On this issue, it’s a little difficult to grasp the purpose of Ms King’s polemic. Is she really, as the voice of Generation Y, suggesting that society should deny itself the benefit of older people’s experience? That, somehow, everything would be better if the businesspersons, doctors, lawyers, teachers, electricians, plumbers and brain surgeons with 20-30 years’ experience were suddenly dismissed from their positions and replaced with people only a few years out of high school?
Gen-Y could, I suppose, point to Alexander the Great, who conquered the known world (or, at least, that part of it known to the Macedonians) by the age of 33. Or, to Britain’s youngest ever Prime Minister, William Pitt the Younger, who, at the age of 24, led his country to war against the revolutionary French Republic. But, if they did, it would then be up to the Boomers to direct these opponents of gerontocracy to the example of Mao Zedong’s “Great Proletarian Cultural Revolution”.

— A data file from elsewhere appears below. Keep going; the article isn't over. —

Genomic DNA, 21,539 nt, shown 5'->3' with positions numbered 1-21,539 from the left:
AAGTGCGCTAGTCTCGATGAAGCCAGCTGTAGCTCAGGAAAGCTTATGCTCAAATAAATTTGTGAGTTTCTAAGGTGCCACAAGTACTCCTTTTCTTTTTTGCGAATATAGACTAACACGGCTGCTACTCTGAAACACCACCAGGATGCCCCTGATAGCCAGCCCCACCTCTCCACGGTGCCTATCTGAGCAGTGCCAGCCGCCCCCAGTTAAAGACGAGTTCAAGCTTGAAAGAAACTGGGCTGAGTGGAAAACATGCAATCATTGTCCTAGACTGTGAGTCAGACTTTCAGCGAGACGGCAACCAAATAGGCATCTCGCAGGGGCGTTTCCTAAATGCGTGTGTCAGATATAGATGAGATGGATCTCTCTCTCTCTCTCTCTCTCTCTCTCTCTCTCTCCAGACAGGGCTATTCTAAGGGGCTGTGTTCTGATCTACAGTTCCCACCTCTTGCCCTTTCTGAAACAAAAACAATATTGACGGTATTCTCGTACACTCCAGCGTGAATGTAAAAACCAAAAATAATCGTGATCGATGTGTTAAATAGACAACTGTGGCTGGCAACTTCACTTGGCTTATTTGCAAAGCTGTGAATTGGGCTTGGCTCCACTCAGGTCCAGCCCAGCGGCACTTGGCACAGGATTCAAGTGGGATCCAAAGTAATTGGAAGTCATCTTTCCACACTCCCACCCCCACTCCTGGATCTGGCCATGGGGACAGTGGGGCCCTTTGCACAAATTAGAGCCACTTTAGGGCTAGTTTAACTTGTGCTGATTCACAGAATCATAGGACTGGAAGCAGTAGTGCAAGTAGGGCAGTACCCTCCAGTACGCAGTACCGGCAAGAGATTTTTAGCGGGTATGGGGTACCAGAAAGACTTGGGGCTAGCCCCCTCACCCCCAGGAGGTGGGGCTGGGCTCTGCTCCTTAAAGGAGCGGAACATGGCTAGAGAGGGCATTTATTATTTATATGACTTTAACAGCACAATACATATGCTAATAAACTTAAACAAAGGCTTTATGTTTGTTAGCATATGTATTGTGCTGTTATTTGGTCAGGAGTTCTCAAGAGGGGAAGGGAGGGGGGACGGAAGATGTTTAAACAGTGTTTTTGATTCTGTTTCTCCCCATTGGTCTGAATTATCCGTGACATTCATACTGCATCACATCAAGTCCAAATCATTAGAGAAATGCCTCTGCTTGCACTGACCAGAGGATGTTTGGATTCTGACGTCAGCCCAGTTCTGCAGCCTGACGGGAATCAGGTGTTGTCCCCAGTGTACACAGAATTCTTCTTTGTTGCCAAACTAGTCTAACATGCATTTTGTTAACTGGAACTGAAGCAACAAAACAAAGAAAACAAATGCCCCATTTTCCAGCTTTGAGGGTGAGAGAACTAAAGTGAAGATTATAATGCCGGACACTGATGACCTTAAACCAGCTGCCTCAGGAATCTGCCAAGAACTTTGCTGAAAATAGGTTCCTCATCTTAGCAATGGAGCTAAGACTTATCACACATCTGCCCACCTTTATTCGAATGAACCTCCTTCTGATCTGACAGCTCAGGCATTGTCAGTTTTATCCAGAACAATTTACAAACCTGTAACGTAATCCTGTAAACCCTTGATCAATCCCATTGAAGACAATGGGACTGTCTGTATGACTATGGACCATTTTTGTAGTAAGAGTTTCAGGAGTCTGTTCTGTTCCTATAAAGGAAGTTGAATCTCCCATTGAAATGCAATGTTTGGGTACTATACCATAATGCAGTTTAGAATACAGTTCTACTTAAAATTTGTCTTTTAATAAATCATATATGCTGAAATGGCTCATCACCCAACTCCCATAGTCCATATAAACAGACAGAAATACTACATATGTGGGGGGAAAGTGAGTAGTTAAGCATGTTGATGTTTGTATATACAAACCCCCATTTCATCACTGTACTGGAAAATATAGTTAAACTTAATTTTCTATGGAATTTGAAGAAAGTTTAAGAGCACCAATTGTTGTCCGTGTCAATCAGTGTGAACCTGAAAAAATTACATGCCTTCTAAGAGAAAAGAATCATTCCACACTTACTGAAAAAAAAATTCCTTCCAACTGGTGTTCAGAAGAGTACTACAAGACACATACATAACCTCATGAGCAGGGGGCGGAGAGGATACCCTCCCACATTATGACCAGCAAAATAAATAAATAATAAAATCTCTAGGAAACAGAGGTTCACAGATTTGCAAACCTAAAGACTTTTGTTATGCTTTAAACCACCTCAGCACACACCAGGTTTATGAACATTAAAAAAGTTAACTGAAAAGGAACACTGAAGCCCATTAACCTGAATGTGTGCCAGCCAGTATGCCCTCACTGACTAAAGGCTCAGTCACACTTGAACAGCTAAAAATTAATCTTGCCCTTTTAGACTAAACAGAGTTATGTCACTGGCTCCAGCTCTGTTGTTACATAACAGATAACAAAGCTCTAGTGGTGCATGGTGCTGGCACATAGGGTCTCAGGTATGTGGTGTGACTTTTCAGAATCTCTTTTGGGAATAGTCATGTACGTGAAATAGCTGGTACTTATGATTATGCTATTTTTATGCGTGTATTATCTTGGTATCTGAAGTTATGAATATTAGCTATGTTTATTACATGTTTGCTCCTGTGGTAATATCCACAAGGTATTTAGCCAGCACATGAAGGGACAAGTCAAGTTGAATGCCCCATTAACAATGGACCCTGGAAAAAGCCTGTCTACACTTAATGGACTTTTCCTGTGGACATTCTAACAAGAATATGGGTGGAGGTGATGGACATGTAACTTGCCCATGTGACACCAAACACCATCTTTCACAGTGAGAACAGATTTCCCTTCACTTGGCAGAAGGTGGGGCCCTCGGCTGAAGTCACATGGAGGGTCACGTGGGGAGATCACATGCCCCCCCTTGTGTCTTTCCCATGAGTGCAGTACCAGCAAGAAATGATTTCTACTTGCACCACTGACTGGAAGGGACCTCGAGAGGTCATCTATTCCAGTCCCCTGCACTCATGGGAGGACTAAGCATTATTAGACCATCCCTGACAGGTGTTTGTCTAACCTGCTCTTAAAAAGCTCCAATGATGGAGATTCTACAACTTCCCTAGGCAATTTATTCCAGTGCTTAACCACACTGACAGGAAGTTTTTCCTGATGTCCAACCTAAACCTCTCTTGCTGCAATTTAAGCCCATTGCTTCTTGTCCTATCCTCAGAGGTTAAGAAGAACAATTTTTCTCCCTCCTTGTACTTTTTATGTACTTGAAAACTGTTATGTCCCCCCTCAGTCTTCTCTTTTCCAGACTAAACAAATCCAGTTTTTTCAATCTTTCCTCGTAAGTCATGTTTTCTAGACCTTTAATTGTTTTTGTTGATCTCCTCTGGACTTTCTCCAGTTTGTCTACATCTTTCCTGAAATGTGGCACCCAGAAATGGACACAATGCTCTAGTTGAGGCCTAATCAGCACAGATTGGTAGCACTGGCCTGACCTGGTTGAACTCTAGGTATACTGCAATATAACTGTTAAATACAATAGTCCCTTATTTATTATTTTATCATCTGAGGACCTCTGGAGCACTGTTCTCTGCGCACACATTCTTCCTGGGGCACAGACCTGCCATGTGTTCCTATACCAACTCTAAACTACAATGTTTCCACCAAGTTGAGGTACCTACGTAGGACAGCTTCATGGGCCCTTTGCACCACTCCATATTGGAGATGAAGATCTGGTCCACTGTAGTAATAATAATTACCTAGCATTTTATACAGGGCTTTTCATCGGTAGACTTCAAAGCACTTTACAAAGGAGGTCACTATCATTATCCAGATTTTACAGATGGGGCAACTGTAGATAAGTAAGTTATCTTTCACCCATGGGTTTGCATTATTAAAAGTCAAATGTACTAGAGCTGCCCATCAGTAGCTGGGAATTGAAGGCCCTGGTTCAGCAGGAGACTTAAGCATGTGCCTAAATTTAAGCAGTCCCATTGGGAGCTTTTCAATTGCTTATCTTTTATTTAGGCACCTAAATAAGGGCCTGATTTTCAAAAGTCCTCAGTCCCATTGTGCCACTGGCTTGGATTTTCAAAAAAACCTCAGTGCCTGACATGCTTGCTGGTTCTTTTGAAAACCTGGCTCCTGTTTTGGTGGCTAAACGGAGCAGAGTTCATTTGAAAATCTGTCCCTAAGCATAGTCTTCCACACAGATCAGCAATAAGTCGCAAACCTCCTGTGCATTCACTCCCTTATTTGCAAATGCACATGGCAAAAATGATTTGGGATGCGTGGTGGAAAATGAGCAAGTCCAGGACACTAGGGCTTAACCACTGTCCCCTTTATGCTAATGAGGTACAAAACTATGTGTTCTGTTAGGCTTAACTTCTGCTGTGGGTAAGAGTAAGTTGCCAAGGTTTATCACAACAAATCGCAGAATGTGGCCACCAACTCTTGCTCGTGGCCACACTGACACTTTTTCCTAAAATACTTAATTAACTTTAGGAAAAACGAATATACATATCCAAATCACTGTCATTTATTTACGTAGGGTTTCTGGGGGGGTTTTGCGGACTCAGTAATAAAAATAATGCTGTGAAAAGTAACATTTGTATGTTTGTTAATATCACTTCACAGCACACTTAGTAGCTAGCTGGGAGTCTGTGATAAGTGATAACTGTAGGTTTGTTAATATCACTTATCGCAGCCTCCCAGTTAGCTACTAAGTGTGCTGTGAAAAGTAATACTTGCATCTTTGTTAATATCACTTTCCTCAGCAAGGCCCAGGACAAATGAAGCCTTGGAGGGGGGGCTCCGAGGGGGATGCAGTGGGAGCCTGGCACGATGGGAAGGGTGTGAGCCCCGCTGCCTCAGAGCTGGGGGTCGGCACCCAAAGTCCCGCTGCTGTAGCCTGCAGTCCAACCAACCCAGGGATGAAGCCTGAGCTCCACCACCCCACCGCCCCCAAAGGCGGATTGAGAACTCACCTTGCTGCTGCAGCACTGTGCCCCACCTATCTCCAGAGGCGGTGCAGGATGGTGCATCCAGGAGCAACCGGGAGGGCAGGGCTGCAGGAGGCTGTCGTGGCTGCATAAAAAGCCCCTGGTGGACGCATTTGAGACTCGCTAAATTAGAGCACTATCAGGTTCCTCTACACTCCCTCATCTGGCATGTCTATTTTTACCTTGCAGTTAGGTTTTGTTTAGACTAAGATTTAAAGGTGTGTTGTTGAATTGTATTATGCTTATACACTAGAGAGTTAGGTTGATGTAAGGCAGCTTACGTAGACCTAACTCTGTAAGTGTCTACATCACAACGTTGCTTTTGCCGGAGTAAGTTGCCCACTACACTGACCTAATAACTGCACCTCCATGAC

Between 1966 and 1969 Mao’s youthful “Red Guards” were instructed to root out the “Four Olds” – Old Customs, Old Culture, Old Habits and Old Ideas – along with, naturally, the Old Party Comrades who, by allowing these antiquated practices to flourish, threatened to strangle the Revolution, restore the bourgeoisie to power, and (most serious of all) undermine “The Great Helmsman’s” position as China’s supreme leader.